HOW TO STORE YOUR COLLECTIBLES
How to store your collectibles?
An often overlooked factor, learning how to store your collectibles properly is vital
When assembling a collection in almost any field, one of the most important aspects to consider is how you will store the items once you have made that exciting purchase. It is only too easy to get carried away with the buying, only to realise that you have nowhere suitable to put your prized possessions.
Often, a professional grading service will supply a storage case for your item, such as these acid-free examples from CGC
Storage is especially important to maintaining a strong, valuable collection and avoiding any damage. Take for example the $4.6m Batmobile that was sold at Scottsdale last month, which was kept in climate controlled conditions at Barris Kustom Industries. It was in a fantastic state given its age, but would have been unlikely to see such outstanding results if it hadn't been preserved in this way.
Humidity is perhaps the biggest enemy of your collection, whether it is classic cars, stamps, rare books, coins, art or otherwise. If you live in a particularly humid climate or have trouble regulating humidity in your home, consider professional storage options that will deal with this, though silica gel packets can be effective to a certain extent.
When it comes to temperature, a good rule of thumb is, if it is tolerable for you, then it is likely to be ok for your collection. Any extreme should be avoided, and this rule should also be applied to light, which is likely to fade any rare books or artwork.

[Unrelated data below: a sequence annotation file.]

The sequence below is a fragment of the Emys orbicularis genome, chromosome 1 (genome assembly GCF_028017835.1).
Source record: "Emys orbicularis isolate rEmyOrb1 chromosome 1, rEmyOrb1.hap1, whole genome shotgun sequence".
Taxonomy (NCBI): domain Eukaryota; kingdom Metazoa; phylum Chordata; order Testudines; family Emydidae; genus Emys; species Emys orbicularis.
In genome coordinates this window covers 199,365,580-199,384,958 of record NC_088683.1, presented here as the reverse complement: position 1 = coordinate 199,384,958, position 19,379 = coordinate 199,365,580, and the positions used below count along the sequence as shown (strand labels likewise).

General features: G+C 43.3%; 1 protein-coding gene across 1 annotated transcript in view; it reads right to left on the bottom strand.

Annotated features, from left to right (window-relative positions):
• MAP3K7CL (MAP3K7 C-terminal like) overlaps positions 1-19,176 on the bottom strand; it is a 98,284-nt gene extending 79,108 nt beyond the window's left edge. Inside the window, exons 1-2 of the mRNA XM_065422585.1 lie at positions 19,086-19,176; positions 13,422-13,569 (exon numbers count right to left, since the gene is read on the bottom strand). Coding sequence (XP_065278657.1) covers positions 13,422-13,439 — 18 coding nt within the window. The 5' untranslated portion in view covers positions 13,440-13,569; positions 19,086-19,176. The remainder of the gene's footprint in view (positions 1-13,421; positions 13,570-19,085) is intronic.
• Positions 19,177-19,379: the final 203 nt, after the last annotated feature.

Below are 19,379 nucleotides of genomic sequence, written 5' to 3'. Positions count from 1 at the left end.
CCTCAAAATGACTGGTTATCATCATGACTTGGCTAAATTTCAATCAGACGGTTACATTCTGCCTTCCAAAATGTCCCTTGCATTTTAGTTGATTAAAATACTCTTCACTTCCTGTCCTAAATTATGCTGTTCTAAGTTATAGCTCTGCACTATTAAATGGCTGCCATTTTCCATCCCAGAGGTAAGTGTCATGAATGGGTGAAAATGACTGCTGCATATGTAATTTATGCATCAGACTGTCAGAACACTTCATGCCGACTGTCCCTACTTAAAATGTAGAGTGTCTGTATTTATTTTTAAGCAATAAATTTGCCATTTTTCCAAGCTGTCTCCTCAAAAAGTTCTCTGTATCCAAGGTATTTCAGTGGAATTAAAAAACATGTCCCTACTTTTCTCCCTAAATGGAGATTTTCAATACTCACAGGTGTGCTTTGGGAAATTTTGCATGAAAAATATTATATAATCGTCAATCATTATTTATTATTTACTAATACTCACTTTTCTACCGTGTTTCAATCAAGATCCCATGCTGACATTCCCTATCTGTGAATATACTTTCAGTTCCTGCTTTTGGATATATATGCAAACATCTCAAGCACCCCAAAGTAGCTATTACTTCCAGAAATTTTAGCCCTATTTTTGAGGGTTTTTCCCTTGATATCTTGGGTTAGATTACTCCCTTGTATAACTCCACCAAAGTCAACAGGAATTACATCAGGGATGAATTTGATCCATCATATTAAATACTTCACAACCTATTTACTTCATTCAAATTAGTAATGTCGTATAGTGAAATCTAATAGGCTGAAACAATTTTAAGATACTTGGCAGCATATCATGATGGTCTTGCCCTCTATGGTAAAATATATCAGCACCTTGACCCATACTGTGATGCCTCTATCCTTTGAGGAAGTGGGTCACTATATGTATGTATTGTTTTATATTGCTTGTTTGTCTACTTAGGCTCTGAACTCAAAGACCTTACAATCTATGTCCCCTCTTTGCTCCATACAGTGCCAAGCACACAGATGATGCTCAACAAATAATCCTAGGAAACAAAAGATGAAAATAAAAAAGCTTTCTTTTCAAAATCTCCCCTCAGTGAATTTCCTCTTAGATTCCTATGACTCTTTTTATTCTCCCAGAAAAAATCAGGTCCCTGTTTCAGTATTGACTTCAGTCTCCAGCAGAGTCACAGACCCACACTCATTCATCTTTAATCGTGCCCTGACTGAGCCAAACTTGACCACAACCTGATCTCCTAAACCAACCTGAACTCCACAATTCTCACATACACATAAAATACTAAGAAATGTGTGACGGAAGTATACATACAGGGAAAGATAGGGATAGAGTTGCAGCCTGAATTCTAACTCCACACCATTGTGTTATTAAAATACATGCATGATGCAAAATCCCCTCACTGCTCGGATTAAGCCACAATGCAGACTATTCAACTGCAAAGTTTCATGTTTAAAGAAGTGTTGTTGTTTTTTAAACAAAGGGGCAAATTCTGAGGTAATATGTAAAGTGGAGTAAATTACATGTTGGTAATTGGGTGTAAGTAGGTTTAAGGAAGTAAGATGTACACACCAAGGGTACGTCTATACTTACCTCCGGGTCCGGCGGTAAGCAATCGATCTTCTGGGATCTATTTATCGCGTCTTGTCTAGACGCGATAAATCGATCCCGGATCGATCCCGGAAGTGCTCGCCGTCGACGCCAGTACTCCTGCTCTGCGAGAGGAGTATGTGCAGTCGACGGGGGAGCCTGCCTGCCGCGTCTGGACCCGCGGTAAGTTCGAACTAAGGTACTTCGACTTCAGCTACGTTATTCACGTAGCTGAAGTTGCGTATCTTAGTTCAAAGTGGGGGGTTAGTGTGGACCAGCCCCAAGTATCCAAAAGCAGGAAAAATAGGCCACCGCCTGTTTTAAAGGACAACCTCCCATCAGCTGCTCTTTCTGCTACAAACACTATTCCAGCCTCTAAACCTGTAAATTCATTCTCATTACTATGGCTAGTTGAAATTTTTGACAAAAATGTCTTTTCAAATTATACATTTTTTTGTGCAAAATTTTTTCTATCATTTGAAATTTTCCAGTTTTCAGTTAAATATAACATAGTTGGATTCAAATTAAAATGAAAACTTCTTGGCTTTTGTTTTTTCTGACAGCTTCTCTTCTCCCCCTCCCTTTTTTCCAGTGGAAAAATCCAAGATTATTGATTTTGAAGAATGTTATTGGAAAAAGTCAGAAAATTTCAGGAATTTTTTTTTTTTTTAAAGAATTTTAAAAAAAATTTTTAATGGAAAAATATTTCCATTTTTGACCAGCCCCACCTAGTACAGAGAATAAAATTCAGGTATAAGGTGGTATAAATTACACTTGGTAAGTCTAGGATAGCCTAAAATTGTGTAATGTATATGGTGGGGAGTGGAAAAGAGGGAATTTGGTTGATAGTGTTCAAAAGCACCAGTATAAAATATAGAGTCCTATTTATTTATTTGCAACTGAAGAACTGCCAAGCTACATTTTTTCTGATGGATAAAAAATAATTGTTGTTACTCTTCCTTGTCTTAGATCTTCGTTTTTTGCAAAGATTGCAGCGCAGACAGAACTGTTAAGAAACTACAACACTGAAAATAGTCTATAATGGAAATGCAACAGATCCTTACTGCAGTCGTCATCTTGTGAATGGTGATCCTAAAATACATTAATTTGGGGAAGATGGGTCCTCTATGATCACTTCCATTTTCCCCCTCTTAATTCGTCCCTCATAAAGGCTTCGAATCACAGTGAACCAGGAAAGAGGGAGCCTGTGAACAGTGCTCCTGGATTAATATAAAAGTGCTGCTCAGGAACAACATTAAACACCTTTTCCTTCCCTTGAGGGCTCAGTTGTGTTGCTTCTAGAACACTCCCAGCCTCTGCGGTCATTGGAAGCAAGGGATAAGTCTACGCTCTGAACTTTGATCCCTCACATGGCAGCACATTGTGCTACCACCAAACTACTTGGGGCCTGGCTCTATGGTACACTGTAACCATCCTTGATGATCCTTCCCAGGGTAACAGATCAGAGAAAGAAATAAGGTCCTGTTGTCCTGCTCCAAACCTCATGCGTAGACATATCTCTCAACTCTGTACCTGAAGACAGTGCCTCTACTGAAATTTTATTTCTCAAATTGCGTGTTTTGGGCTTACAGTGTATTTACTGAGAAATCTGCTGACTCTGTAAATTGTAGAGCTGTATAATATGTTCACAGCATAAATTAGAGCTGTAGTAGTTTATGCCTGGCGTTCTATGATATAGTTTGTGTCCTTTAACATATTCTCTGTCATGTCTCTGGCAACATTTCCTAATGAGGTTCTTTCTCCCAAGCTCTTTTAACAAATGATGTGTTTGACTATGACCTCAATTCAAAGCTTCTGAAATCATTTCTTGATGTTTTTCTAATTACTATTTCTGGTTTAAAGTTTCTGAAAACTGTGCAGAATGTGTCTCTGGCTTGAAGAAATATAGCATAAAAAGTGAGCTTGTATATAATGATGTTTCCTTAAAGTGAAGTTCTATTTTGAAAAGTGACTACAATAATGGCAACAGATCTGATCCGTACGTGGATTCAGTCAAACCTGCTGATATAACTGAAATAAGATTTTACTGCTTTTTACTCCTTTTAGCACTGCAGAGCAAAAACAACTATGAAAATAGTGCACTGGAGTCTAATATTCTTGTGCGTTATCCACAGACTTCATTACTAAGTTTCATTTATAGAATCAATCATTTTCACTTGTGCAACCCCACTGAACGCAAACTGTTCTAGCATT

Acidity is another often overlooked aspect of storage, and one that has proved to be a problem for many collectors. Items such as comics and coins should be stored in acid-free conditions, such as the Mylar slips for comics or those impenetrable cases used by PCGS for coins.
Obviously, depending on what you collect, there are numerous factors to consider and you should look into the specialist options for your particular field. Cost will often be the deciding factor in which option you choose, but it is always wise to find the best possible conditions to avoid paying a higher price further down the line.
When your collection reaches a certain value, you will want to look at security, as having a large amount of valuables stashed away in your house is likely to leave you unnerved. A bank vault is perhaps the safest option, but is also the most costly, and often buying a safe to put in your own home is far more realistic.
Some dealers, such as Paul Fraser Collectibles, also offer free storage when you buy an item from them. With this option, you can be sure that your collectibles are being looked after by experienced professionals in the correct conditions.